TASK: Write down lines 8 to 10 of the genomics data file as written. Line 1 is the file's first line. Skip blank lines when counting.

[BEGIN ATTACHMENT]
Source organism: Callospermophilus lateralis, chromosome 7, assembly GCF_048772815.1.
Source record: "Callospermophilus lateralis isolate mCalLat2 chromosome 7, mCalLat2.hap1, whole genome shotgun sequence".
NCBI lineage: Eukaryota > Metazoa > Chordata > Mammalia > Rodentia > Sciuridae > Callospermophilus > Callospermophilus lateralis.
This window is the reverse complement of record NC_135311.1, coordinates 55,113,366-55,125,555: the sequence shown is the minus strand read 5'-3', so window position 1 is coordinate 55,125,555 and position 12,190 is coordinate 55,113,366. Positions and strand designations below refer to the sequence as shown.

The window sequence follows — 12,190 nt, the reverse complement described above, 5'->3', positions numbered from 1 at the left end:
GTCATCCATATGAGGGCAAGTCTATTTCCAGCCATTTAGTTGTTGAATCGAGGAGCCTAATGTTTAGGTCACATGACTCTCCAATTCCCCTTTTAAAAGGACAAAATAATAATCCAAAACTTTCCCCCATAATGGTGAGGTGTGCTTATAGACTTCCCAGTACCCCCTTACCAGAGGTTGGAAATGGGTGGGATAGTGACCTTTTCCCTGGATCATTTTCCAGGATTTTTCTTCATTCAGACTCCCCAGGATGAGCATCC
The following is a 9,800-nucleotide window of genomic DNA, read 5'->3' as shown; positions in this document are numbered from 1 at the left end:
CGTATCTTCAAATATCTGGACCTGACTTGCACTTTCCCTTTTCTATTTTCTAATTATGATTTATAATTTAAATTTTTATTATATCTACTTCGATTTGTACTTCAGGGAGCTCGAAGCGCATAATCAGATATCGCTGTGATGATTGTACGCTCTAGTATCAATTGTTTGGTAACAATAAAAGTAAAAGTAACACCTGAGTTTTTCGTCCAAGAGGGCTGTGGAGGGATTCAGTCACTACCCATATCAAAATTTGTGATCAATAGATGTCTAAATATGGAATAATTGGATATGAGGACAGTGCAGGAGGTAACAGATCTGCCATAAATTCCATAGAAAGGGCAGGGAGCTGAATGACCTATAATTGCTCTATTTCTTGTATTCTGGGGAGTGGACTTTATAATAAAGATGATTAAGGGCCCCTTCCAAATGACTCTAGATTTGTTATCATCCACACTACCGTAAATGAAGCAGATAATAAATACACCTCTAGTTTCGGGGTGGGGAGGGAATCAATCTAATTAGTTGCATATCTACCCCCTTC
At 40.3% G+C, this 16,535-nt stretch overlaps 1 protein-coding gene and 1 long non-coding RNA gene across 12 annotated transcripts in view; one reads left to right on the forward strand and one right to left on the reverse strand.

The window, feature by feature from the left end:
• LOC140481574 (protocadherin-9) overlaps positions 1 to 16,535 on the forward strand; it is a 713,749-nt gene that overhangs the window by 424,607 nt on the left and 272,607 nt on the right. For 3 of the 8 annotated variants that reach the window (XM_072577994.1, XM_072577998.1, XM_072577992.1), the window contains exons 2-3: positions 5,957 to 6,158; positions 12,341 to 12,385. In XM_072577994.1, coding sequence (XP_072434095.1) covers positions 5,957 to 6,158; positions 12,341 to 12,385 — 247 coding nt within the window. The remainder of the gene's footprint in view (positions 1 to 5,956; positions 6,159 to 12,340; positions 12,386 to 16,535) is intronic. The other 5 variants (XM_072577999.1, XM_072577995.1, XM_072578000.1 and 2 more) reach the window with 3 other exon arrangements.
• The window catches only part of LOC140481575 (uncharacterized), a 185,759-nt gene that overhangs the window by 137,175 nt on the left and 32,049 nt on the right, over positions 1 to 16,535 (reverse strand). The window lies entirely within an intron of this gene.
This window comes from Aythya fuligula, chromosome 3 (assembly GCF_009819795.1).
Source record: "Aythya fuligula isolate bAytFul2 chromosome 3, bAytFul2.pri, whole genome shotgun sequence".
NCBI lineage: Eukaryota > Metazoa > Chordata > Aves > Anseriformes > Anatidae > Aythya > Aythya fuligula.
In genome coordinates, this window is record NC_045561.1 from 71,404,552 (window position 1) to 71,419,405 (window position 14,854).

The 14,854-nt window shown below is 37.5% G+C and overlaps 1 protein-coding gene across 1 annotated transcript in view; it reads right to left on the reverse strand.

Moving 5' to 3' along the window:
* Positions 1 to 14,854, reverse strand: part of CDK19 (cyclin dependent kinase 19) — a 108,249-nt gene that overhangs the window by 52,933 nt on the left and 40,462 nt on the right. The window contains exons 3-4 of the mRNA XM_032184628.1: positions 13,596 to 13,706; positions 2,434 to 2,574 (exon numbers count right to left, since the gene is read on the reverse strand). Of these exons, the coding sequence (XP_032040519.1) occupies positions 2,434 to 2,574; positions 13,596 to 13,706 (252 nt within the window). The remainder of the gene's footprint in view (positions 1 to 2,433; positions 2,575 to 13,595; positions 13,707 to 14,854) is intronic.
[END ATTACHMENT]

CGTATCTTCAAATATCTGGACCTGACTTGCACTTTCCCTTTTCTATTTTCTAATTATGATTTATAATTTAAATTTTTATTATATCTACTTCGATTTGTACTTCAGGGAGCTCGAAGCGCATAATCAGATATCGCTGTGATGATTGTACGCTCTAGTATCAATTGTTTGGTAACAATAAAAGTAAAAGTAACACCTGAGTTTTTCGTCCAAGAGGGCTGTGGAGGGATTCAGTCACTACCCATATCAAAATTTGTGATCAATAGATGTCTAAATATGGAATAATTGGATATGAGGACAGTGCAGGAGGTAACAGATCTGCCATAAATTCCATAGAAAGGGCAGGGAGCTGAATGACCTATAATTGCTCTATTTCTTGTATTCTGGGGAGTGGACTTTATAATAAAGATGATTAAGGGCCCCTTCCAAATGACTCTAGATTTGTTATCATCCACACTACCGTAAATGAAGCAGATAATAAATACACCTCTAGTTTCGGGGTGGGGAGGGAATCAATCTAATTAGTTGCATATCTACCCCCTTC
At 40.3% G+C, this 16,535-nt stretch overlaps 1 protein-coding gene and 1 long non-coding RNA gene across 12 annotated transcripts in view; one reads left to right on the forward strand and one right to left on the reverse strand.

The window, feature by feature from the left end: